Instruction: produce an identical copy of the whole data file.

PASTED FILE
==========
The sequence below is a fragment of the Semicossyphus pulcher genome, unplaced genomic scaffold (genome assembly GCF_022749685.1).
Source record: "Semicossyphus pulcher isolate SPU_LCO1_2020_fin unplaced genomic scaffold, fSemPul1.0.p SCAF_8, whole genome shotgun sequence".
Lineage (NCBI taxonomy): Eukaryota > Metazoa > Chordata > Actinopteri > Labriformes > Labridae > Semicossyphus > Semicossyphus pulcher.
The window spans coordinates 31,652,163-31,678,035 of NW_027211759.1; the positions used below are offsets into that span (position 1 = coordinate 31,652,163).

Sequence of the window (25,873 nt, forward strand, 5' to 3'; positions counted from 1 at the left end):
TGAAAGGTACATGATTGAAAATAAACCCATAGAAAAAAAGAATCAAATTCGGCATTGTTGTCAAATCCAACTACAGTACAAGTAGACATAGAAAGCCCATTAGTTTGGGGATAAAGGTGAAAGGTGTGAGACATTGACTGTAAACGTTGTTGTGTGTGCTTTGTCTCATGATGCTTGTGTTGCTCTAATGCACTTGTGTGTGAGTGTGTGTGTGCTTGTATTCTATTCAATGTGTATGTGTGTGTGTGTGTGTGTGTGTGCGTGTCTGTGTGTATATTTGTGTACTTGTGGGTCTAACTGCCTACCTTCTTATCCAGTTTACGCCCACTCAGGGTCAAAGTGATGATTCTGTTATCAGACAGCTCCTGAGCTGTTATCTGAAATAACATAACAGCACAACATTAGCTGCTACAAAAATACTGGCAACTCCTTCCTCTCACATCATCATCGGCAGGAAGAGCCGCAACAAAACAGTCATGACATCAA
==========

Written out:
The sequence below is a fragment of the Semicossyphus pulcher genome, unplaced genomic scaffold (genome assembly GCF_022749685.1).
Source record: "Semicossyphus pulcher isolate SPU_LCO1_2020_fin unplaced genomic scaffold, fSemPul1.0.p SCAF_8, whole genome shotgun sequence".
Lineage (NCBI taxonomy): Eukaryota > Metazoa > Chordata > Actinopteri > Labriformes > Labridae > Semicossyphus > Semicossyphus pulcher.
The window spans coordinates 31,652,163-31,678,035 of NW_027211759.1; the positions used below are offsets into that span (position 1 = coordinate 31,652,163).

Sequence of the window (25,873 nt, forward strand, 5' to 3'; positions counted from 1 at the left end):
TGAAAGGTACATGATTGAAAATAAACCCATAGAAAAAAAGAATCAAATTCGGCATTGTTGTCAAATCCAACTACAGTACAAGTAGACATAGAAAGCCCATTAGTTTGGGGATAAAGGTGAAAGGTGTGAGACATTGACTGTAAACGTTGTTGTGTGTGCTTTGTCTCATGATGCTTGTGTTGCTCTAATGCACTTGTGTGTGAGTGTGTGTGTGCTTGTATTCTATTCAATGTGTATGTGTGTGTGTGTGTGTGTGTGTGCGTGTCTGTGTGTATATTTGTGTACTTGTGGGTCTAACTGCCTACCTTCTTATCCAGTTTACGCCCACTCAGGGTCAAAGTGATGATTCTGTTATCAGACAGCTCCTGAGCTGTTATCTGAAATAACATAACAGCACAACATTAGCTGCTACAAAAATACTGGCAACTCCTTCCTCTCACATCATCATCGGCAGGAAGAGCCGCAACAAAACAGTCATGACATCAA